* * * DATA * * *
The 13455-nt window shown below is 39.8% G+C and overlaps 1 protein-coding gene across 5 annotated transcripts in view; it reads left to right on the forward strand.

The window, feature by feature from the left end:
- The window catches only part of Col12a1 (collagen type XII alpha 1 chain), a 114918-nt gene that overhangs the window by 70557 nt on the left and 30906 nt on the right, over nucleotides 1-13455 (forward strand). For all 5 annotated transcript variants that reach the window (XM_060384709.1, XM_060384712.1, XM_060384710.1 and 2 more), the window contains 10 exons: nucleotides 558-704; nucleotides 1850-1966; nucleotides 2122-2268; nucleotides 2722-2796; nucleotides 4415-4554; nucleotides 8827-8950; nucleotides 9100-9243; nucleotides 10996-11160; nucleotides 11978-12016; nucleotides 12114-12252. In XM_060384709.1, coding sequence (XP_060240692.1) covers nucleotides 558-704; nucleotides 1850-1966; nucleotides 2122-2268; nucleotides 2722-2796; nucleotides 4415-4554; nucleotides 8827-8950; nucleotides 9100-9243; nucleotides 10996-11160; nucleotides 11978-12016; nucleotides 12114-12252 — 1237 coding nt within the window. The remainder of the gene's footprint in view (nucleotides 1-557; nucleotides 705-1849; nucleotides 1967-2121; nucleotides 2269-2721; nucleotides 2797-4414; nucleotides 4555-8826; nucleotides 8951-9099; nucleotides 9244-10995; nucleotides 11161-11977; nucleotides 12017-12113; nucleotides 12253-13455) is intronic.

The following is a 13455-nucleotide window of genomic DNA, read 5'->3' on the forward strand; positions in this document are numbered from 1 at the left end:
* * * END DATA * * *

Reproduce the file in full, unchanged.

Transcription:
The 13455-nt window shown below is 39.8% G+C and overlaps 1 protein-coding gene across 5 annotated transcripts in view; it reads left to right on the forward strand.

The window, feature by feature from the left end:
- The window catches only part of Col12a1 (collagen type XII alpha 1 chain), a 114918-nt gene that overhangs the window by 70557 nt on the left and 30906 nt on the right, over nucleotides 1-13455 (forward strand). For all 5 annotated transcript variants that reach the window (XM_060384709.1, XM_060384712.1, XM_060384710.1 and 2 more), the window contains 10 exons: nucleotides 558-704; nucleotides 1850-1966; nucleotides 2122-2268; nucleotides 2722-2796; nucleotides 4415-4554; nucleotides 8827-8950; nucleotides 9100-9243; nucleotides 10996-11160; nucleotides 11978-12016; nucleotides 12114-12252. In XM_060384709.1, coding sequence (XP_060240692.1) covers nucleotides 558-704; nucleotides 1850-1966; nucleotides 2122-2268; nucleotides 2722-2796; nucleotides 4415-4554; nucleotides 8827-8950; nucleotides 9100-9243; nucleotides 10996-11160; nucleotides 11978-12016; nucleotides 12114-12252 — 1237 coding nt within the window. The remainder of the gene's footprint in view (nucleotides 1-557; nucleotides 705-1849; nucleotides 1967-2121; nucleotides 2269-2721; nucleotides 2797-4414; nucleotides 4555-8826; nucleotides 8951-9099; nucleotides 9244-10995; nucleotides 11161-11977; nucleotides 12017-12113; nucleotides 12253-13455) is intronic.

The following is a 13455-nucleotide window of genomic DNA, read 5'->3' on the forward strand; positions in this document are numbered from 1 at the left end: